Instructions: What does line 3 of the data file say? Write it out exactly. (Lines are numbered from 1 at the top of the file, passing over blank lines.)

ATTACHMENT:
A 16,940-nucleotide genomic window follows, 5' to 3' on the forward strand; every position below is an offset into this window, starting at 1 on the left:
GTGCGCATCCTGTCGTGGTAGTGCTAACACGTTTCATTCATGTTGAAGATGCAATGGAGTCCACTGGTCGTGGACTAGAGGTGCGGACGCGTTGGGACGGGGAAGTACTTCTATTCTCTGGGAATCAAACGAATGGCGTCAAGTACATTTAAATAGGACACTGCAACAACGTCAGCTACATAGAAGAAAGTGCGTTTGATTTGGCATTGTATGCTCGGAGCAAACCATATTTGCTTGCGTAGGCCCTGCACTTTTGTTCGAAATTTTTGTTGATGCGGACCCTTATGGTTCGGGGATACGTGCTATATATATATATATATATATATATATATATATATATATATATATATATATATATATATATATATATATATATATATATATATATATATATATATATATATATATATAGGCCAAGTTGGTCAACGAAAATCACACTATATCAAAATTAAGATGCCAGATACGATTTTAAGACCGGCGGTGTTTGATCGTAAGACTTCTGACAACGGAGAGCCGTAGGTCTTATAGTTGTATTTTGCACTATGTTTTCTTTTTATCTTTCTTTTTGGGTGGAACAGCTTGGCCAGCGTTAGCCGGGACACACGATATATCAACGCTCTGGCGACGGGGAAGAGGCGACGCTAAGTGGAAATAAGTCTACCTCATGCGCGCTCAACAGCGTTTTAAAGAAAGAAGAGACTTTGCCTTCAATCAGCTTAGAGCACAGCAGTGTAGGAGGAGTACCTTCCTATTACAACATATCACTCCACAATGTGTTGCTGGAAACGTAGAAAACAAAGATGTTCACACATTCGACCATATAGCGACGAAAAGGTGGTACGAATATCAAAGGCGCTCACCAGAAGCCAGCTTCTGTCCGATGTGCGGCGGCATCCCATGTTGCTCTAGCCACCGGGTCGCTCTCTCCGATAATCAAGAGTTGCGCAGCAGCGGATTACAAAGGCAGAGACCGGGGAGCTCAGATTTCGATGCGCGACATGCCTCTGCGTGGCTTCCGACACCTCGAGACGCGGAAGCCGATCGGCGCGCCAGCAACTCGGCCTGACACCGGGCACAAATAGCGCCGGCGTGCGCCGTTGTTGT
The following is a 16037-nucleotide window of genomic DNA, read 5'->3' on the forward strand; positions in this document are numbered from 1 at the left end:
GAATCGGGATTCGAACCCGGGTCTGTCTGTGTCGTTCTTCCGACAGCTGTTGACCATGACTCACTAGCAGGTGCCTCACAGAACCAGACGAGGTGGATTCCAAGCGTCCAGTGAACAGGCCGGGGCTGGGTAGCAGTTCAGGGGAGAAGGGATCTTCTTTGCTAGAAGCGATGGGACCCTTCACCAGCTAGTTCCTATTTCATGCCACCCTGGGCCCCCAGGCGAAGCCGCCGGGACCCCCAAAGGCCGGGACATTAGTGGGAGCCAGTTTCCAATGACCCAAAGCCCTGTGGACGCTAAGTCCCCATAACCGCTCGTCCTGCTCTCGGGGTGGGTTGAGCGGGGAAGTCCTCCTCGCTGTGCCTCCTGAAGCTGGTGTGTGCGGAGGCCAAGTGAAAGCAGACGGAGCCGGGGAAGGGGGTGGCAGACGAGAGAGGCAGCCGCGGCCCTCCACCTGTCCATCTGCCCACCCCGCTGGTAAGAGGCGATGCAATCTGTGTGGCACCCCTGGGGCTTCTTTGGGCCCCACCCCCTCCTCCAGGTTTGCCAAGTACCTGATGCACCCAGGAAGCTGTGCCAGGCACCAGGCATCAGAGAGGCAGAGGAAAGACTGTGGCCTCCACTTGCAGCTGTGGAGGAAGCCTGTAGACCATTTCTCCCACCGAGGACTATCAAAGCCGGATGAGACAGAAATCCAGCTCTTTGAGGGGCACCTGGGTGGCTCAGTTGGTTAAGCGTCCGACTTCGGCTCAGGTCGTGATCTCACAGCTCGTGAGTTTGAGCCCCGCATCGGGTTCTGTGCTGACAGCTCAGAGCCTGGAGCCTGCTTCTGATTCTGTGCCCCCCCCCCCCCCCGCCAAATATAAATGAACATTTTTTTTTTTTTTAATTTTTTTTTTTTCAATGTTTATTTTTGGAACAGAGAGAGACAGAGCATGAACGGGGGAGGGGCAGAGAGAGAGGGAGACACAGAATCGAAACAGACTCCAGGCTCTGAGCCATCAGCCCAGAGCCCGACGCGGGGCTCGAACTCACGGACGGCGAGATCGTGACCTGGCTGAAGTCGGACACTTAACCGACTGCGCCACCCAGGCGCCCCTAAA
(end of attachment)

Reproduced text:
The following is a 16037-nucleotide window of genomic DNA, read 5'->3' on the forward strand; positions in this document are numbered from 1 at the left end: